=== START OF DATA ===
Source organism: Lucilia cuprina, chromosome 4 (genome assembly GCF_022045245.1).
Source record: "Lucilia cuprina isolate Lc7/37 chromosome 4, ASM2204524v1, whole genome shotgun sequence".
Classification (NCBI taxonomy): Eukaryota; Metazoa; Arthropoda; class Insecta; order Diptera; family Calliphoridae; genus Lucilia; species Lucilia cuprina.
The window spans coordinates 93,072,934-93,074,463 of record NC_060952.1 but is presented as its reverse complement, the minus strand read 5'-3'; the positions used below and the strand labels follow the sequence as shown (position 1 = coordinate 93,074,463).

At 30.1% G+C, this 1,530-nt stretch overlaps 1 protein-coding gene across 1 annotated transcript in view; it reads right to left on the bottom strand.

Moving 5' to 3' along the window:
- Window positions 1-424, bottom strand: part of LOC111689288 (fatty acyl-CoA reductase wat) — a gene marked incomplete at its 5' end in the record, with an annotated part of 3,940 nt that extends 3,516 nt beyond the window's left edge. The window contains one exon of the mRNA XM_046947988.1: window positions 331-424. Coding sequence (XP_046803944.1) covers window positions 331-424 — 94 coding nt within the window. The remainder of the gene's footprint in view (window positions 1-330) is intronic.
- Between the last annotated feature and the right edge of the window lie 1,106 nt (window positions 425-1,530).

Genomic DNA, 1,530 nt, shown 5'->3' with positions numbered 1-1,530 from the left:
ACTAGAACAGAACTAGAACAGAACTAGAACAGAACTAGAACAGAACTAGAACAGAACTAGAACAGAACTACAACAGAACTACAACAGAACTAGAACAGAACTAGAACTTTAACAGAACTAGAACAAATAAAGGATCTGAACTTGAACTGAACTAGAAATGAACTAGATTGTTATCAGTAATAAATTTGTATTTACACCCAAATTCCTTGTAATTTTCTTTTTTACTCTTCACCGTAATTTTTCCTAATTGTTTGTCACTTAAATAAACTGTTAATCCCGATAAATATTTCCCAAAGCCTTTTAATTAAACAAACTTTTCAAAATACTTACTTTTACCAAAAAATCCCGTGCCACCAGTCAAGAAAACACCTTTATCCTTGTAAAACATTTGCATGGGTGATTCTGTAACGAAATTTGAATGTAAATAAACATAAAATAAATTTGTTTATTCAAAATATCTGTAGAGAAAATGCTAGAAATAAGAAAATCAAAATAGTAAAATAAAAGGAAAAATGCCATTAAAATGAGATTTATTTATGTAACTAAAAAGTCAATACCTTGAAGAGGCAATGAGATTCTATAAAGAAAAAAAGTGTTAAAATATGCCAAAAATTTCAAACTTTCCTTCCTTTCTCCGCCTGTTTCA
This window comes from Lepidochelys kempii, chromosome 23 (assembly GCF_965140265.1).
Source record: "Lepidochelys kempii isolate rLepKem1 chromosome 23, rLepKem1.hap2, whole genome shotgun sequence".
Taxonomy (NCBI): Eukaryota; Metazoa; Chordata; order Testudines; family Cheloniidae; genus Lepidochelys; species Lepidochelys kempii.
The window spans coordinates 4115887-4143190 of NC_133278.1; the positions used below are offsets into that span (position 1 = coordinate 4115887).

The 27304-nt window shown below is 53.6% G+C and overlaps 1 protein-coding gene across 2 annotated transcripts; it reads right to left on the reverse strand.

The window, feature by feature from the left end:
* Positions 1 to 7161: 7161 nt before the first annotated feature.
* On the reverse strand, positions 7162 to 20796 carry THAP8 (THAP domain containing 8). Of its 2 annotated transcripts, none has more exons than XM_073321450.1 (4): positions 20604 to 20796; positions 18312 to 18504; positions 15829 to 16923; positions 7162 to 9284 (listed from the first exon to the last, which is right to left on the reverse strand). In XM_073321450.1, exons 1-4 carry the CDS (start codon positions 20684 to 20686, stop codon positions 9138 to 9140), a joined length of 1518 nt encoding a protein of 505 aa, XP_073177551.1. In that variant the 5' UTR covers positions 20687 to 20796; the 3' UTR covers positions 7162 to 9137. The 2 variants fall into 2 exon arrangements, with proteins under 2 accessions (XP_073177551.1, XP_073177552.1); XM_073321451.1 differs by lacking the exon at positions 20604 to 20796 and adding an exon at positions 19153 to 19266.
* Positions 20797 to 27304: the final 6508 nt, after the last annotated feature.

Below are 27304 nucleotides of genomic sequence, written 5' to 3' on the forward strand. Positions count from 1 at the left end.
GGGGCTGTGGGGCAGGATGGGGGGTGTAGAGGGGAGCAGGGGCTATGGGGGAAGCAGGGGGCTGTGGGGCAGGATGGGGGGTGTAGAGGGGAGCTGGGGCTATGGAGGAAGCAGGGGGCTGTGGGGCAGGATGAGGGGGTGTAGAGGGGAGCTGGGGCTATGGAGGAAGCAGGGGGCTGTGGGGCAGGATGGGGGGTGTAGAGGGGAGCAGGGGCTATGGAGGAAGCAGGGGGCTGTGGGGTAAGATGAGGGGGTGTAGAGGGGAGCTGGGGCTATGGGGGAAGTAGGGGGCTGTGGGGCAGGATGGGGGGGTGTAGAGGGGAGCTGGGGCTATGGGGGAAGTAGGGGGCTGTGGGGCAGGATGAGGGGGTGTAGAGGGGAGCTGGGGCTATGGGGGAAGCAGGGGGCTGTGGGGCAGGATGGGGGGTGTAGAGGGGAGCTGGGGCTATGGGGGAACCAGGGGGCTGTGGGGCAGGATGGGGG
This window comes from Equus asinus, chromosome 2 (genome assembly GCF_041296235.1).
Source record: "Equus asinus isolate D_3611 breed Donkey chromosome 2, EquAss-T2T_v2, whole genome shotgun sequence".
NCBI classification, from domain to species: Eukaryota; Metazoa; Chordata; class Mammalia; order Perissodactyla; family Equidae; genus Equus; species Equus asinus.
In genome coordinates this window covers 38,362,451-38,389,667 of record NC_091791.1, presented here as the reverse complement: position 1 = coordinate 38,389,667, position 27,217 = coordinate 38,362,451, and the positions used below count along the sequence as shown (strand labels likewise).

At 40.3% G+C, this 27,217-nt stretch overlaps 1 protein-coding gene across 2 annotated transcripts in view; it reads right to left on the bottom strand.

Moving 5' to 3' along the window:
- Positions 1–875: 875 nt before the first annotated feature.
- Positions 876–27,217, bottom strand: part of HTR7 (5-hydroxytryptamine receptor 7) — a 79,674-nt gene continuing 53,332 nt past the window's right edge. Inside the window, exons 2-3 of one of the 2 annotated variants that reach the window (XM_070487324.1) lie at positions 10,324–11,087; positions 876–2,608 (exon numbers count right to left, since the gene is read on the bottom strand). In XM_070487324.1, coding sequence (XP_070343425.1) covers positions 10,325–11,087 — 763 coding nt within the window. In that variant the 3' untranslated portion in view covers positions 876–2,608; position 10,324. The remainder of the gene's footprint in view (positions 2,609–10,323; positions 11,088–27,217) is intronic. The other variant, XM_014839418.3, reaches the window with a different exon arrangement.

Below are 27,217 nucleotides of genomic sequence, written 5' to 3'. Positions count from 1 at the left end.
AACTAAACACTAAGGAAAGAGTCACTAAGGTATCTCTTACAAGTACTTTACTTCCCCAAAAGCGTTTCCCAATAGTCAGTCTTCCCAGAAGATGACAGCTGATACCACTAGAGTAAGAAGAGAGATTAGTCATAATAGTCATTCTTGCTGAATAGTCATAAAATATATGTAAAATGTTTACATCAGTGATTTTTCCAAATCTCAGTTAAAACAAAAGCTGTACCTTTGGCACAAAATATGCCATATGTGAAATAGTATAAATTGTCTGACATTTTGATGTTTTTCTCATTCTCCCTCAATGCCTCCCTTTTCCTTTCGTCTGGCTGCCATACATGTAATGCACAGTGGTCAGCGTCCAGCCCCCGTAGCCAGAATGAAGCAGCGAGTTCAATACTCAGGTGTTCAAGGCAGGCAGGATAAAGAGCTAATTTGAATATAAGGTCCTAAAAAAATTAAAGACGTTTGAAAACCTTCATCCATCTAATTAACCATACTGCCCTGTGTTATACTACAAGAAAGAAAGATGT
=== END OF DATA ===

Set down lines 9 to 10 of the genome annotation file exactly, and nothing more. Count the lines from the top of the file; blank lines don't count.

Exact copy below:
Genomic DNA, 1,530 nt, shown 5'->3' with positions numbered 1-1,530 from the left:
ACTAGAACAGAACTAGAACAGAACTAGAACAGAACTAGAACAGAACTAGAACAGAACTAGAACAGAACTACAACAGAACTACAACAGAACTAGAACAGAACTAGAACTTTAACAGAACTAGAACAAATAAAGGATCTGAACTTGAACTGAACTAGAAATGAACTAGATTGTTATCAGTAATAAATTTGTATTTACACCCAAATTCCTTGTAATTTTCTTTTTTACTCTTCACCGTAATTTTTCCTAATTGTTTGTCACTTAAATAAACTGTTAATCCCGATAAATATTTCCCAAAGCCTTTTAATTAAACAAACTTTTCAAAATACTTACTTTTACCAAAAAATCCCGTGCCACCAGTCAAGAAAACACCTTTATCCTTGTAAAACATTTGCATGGGTGATTCTGTAACGAAATTTGAATGTAAATAAACATAAAATAAATTTGTTTATTCAAAATATCTGTAGAGAAAATGCTAGAAATAAGAAAATCAAAATAGTAAAATAAAAGGAAAAATGCCATTAAAATGAGATTTATTTATGTAACTAAAAAGTCAATACCTTGAAGAGGCAATGAGATTCTATAAAGAAAAAAAGTGTTAAAATATGCCAAAAATTTCAAACTTTCCTTCCTTTCTCCGCCTGTTTCA